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Hot weather health tips

POSTED: June 30, 2012 3:52 p.m.

Here are some tips to help you deal with the summer heat wave.

For you

Drink more fluids (nonalcoholic), regardless of your activity level. Don't wait until you're thirsty to drink.

Don't drink liquids that contain alcohol or large amounts of sugar, which cause you to lose more body fluid. Also, avoid very cold drinks, which can cause stomach cramps.

If your home does not have air conditioning, go to the shopping mall or public library; even a few hours spent in air conditioning can help your body stay cooler.

Electric fans may provide comfort, but when the temperature is in the high 90s, fans will not prevent heat-related illness. Taking a cool shower or bath, or moving to an air-conditioned place is a better way to cool off.

Wear lightweight, light-colored, loose-fitting clothing.

Never leave anyone in a closed, parked vehicle.

Although any one at any time can suffer from heat-related illness, some people are at greater risk than others. Check regularly on infants and young children; people aged 65 or older; people who have a mental illness; and those who are physically ill, especially with heart disease or high blood pressure. Visit adults at risk at least twice a day and closely watch them for signs of heat exhaustion or heat stroke.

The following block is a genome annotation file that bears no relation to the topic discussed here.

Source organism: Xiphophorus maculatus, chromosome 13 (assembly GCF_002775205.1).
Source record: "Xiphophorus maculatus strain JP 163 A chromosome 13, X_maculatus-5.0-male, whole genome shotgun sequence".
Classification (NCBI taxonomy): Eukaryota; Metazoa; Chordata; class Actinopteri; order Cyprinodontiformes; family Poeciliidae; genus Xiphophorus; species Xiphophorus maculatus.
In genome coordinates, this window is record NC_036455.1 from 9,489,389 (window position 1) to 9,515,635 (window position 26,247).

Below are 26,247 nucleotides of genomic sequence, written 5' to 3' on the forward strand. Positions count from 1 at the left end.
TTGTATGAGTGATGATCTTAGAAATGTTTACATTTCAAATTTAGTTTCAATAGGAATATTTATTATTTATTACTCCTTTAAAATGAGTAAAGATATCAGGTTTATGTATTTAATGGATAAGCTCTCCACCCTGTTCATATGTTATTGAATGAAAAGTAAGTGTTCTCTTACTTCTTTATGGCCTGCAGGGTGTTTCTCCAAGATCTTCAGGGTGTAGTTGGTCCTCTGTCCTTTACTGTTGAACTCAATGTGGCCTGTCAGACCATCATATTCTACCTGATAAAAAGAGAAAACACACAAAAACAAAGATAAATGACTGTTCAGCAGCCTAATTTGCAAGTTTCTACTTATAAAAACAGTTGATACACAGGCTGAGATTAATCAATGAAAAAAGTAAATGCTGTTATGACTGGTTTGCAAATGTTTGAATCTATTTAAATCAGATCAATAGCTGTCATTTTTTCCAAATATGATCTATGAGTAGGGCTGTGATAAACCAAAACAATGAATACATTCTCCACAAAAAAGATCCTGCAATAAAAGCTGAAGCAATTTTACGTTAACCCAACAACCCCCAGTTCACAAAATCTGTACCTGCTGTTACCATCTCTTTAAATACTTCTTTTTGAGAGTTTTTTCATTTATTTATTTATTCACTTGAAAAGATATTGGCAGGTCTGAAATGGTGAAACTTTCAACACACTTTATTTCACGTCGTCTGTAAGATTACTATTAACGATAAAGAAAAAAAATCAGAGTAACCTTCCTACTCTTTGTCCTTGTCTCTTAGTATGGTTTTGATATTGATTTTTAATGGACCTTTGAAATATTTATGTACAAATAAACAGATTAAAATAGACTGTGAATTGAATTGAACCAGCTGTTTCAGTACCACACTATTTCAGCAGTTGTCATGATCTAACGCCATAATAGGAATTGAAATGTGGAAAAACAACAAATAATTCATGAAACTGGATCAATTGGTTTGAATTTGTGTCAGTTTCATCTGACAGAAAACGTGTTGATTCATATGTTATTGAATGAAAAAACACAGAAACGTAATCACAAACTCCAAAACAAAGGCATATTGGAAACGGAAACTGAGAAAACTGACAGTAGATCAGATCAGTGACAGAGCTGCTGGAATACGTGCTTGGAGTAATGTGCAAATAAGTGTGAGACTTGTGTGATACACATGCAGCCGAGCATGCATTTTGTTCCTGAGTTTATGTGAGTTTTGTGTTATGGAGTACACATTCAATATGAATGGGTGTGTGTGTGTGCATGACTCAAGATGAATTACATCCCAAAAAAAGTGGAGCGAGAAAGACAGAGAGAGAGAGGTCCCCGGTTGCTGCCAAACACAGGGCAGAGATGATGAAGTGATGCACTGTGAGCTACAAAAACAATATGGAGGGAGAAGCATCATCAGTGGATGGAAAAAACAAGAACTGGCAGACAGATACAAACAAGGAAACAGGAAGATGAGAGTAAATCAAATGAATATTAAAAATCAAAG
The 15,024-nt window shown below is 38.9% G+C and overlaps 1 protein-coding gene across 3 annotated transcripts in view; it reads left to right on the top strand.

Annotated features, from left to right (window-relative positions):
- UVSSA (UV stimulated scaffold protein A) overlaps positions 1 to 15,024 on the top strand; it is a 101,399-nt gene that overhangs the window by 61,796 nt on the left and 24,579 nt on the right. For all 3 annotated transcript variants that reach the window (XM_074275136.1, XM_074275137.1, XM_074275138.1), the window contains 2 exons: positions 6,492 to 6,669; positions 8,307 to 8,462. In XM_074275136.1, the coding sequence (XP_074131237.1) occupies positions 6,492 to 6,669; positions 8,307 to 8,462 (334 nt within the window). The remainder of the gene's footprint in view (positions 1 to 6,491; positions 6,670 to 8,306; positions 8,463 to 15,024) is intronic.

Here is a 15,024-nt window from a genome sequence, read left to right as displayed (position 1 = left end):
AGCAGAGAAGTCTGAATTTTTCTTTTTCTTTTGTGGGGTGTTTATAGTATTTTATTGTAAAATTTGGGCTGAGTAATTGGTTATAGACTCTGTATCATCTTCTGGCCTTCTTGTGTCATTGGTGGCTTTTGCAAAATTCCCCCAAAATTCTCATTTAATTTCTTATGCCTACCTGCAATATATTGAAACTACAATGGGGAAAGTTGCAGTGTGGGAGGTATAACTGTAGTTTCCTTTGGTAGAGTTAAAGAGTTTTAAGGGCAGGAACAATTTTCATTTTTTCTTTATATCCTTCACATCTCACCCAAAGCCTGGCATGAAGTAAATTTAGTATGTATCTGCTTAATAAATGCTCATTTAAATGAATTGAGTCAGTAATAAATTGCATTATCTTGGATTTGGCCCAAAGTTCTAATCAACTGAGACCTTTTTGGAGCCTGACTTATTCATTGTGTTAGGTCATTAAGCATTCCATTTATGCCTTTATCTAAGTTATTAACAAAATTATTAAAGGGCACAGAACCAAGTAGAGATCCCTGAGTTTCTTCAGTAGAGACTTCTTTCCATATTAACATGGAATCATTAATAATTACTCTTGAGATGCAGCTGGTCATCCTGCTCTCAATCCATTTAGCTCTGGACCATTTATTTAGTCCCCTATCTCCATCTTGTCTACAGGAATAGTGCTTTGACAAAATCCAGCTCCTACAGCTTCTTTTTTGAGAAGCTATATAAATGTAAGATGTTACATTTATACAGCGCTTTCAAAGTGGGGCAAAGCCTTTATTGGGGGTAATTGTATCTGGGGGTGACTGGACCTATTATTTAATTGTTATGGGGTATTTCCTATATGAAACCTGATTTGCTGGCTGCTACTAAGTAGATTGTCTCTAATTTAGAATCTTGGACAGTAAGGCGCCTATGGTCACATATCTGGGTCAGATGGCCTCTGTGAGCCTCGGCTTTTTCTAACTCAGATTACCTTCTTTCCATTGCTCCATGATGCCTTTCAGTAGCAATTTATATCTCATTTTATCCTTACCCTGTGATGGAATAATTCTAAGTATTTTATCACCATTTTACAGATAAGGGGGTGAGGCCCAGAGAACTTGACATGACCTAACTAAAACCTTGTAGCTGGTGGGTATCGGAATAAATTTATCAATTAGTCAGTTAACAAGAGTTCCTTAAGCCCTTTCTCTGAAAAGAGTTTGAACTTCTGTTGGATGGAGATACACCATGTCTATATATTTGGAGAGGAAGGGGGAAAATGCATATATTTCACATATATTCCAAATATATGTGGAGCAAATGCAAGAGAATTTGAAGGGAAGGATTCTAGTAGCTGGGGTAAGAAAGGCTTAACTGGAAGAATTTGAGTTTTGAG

Limit your outdoor activity to morning and evening hours. If you must exercise outdoors, drink two to four glasses of cool, nonalcoholic fluids each hour.

Protect yourself from the sun by wearing a wide-brimmed hat (also keeps you cooler) and sunglasses and by putting on sunscreen of SPF 15 or higher.

Source: Center for Disease Control and Prevention, SPCA

For your pet

Pets can get dehydrated quickly, so give them plenty of fresh, clean water when it's hot outdoors. Make sure your pets have a shady place to get out of the sun, be careful to not over-exercise them, and keep them indoors when it's extremely hot.

According to Dr. Lila Miller, ASPCA Vice President of Veterinary Outreach, "symptoms of overheating in pets include excessive panting or difficulty breathing, increased heart and respiratory rate, drooling, mild weakness, stupor or even collapse. They can also include seizures, bloody diarrhea and vomit along with an elevated body temperature of over 104 degrees."

Animals with flat faces, like Pugs and Persian cats, are more susceptible to heat stroke since they cannot pant as effectively. These pets, along with the elderly, the overweight, and those with heart or lung diseases, should be kept cool in air-conditioned rooms as much as possible.

Never leave your animals alone in a parked vehicle.

Giving your dog a lightweight summer haircut helps prevent overheating. Shave down to a one-inch length, never to the skin, so your dog still has some protection from the sun. Brushing cats more often than usual can prevent problems caused by excessive heat.

Don't let your dog linger on hot asphalt; sensitive paw pads can burn. Keep walks during these times to a minimum.

Source: SPCA



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